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WIANEWS FOR WEEK COMMENCING NOV 29 2009.
ALL UP AND COMING IN THIS EDITION OF NEWS FROM THE WIRELESS INSTITUTE OF
AUSTRALIA FOR WEEK COMMENCING NOV 29 2009
A man lying in a hospital bed phoned triple zero to get urgent medical help
when no one responded to the nurse call button.
The man was in the Hobart Private Hospital's high-dependency unit here in
VK7 after an operation and woke to find he was bleeding.
He rang his bell to obtain help from nursing staff, said the Health
Complaints Commissioner annual report released yesterday.
Finally, the man called the emergency triple-zero telephone number before
he was treated.
Commissioner Allston's report says a night duty supervisor arrived at the
man's bedside at the same time as two nurses who had been attending other
patients in the ward.
MORE ON THE QANTAS STORY
Did space radiation nearly down a jetliner?
Cosmic rays are the latest theory as to the cause of a Qantas flight in
October last year that gave its passengers and crew a roller-coaster ride, as
the aircraft's nose pitched violently downward twice in rapid succession.
The Australian Transport Safety Board is now seriously considering whether
cosmic radiation corrupted the aircraft's flight control systems throwing
passengers and in-cabin luggage around.
Eleven passengers and a flight attendant were seriously injured. The jet
made an emergency landing rather than continue after plunging 650 feet,
leveling out only to drop a further 400 feet.
A stream of high-energy galactic and solar radiation constantly interacts
with the Earth's upper atmosphere. This can create neutrons with the
potential to affect aircraft avionics systems.
Earlier thoughts that electromagnetic radiation from passenger laptop
computers, or powerful radio signals from a military base near the flight
path, have both been ruled out as a cause of the malfunction.
The International Space Station experiences cosmic rays interactions and
special precautions are taken to protect the space-craft and its crews.
I'm Barry Robinson VK3PV and you're listening to VK1WIA.
HAMS ACROSS AUSTRALIA.
web service local news:- www.wiaq.com/qnews/upload/qnewsbcast.htm
local news email firstname.lastname@example.org
VKR Roundup http://www.police.qld.gov.au/News+and+Alerts/Media+Releases/
Last weekend, Nov 22 Townsville Amateur Radio Club held her 2009 AGM
amongst the shady trees and well maintained gardens of
Rossiter Park in Aitkenvale.
An eager throng of attendees were at the venue from 7am when
Ken VK4QZ cranked up his BBQ with wheels and proceeded
to turn out yummy pancakes made to Lex's modified recipe by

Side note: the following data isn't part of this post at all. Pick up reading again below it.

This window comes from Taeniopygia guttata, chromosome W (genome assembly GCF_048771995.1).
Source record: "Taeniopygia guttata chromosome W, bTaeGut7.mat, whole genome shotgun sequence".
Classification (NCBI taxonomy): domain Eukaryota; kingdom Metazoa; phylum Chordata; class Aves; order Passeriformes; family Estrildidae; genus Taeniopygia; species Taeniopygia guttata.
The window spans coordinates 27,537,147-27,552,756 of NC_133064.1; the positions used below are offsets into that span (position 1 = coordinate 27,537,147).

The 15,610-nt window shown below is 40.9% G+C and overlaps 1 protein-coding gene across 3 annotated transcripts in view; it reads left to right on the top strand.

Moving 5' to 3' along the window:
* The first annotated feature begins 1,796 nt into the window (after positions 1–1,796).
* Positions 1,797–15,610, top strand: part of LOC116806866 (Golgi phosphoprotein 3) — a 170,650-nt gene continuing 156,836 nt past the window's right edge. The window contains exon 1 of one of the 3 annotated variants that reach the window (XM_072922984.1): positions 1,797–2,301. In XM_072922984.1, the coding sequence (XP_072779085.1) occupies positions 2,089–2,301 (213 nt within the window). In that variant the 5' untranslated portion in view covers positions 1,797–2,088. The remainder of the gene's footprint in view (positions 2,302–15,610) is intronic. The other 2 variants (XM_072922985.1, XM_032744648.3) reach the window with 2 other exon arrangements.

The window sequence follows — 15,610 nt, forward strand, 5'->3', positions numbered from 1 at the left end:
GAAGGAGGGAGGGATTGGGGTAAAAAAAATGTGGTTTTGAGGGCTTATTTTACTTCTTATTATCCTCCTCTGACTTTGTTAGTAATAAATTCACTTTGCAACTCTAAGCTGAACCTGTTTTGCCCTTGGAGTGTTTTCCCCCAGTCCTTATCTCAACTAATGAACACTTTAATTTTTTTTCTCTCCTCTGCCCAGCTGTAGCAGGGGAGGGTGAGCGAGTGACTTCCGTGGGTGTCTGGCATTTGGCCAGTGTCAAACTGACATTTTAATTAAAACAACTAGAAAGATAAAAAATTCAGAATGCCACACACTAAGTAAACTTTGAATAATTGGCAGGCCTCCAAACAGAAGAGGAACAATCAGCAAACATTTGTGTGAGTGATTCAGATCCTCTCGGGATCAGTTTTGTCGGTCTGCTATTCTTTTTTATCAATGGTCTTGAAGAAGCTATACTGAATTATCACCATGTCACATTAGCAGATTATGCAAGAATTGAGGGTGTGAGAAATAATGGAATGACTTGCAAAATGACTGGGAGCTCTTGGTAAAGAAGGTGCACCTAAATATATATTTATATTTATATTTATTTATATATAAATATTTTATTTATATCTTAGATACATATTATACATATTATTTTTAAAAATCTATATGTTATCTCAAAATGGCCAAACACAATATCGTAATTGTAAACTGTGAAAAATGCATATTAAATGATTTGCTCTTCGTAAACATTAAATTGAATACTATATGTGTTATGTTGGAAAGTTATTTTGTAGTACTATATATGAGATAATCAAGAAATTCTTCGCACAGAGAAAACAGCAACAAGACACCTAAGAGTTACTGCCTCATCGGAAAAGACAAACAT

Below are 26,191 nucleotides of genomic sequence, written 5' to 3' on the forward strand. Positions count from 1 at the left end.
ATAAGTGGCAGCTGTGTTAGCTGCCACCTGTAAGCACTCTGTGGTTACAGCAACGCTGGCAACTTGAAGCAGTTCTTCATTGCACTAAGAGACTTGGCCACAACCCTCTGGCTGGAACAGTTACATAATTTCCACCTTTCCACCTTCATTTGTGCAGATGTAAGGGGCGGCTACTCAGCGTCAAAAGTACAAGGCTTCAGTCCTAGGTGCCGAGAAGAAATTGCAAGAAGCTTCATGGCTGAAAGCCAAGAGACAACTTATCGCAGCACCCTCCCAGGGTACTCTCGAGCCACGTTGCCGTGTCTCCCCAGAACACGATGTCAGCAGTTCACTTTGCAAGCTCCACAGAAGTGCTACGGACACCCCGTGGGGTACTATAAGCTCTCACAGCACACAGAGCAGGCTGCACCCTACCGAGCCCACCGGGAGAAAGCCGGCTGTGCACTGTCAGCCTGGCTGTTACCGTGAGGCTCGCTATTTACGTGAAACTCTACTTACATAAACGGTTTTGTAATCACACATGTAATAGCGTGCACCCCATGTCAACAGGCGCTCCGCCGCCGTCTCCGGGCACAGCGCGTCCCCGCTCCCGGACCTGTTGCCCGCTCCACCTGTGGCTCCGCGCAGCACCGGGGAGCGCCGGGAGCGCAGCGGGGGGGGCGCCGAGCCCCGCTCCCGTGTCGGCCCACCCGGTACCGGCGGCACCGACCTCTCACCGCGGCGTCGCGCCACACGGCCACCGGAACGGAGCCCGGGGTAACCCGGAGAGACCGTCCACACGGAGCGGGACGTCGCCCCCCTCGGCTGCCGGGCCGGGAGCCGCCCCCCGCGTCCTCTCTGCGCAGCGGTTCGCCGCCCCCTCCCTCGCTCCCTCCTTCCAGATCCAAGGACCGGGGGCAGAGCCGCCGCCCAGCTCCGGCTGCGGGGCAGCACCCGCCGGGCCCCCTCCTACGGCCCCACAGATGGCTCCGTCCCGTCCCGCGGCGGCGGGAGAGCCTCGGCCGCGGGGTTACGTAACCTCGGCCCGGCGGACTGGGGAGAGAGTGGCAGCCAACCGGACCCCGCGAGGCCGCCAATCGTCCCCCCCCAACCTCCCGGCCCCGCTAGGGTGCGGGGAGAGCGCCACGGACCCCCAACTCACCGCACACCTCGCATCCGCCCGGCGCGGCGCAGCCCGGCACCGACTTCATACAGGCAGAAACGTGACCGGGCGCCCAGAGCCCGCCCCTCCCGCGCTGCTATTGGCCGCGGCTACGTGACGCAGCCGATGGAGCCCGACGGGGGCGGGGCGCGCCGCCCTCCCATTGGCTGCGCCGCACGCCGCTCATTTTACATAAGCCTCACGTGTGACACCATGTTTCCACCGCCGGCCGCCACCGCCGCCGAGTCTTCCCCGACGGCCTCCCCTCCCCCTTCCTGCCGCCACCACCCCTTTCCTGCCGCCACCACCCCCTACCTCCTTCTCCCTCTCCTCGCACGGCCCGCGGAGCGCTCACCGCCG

Not ONLY pancakes, but a true "ham and eggs" feast!
The AGM proceedings got underway from 8-30am and, with a
lot of local hams present at the meeting! Details from "MATMAN" in
the local QUEENSLAND QNEWS thismorning.
EDUCATION YOUTH AND ADVANCEMENT OF AMATEUR RADIO
NOW YOU KNOW!: IT'S ALL GREEK TO ME
Ask any high school physics student and they'll tell you that electrons
govern pretty much everything we do. We call electrons in motion an
electrical current, and those radio waves that we hams are so fond of
are the result of high frequency electrons traveling in our antenna
conductors. Think of a 40 meter wave as an accidental tourist who wants
to go somewhere (somewhere nice and warm, maybe a rare DX station). But
how to get there? It needs some mode of transport -- think of electrons
as the transport providers.
We use our transmitters to move the electrons in our antennas
to-and-fro to produce radio waves, hopefully to that rare DX
destination. When the radio waves get there, they set electrons in
another antenna in motion. That current -- electrons in motion -- is
amplified and detected at the receiving location and a QSO is made.
But why do we call them electrons? The ancient Greeks noticed that
amber attracted small objects when rubbed with fur; apart from
lightning, this phenomenon is thought to be man's earliest known
experience of electricity. Back in the year 1600, the English physician
William Gilbert -- in his treatise De Magnete -- coined the New Latin
term electricus to refer to this property of attracting small objects after
(sourced to arrl)
Donation to Irish Society
The IRTS has received a very generous donation from one of its members,
John EI6IJ. For health reasons, John has been forced to cease driving
and has presented the Society with his 2008 Kia Rio hatchback automatic!
The car has been converted for disabled use and professionally fitted out
with a FT857.
It is intended that the proceeds from the sale of the car would be used to
assist members who for reasons of changed circumstances such as ill health
or change of accommodation are finding it difficult to practice and enjoy
The fund would also support the promotion of Amateur Radio in schools and
other youth organisations.
Well done John EI6IJ!
Icom IC706 has ceased production
News has filtered through from ICOM Japan that the very popular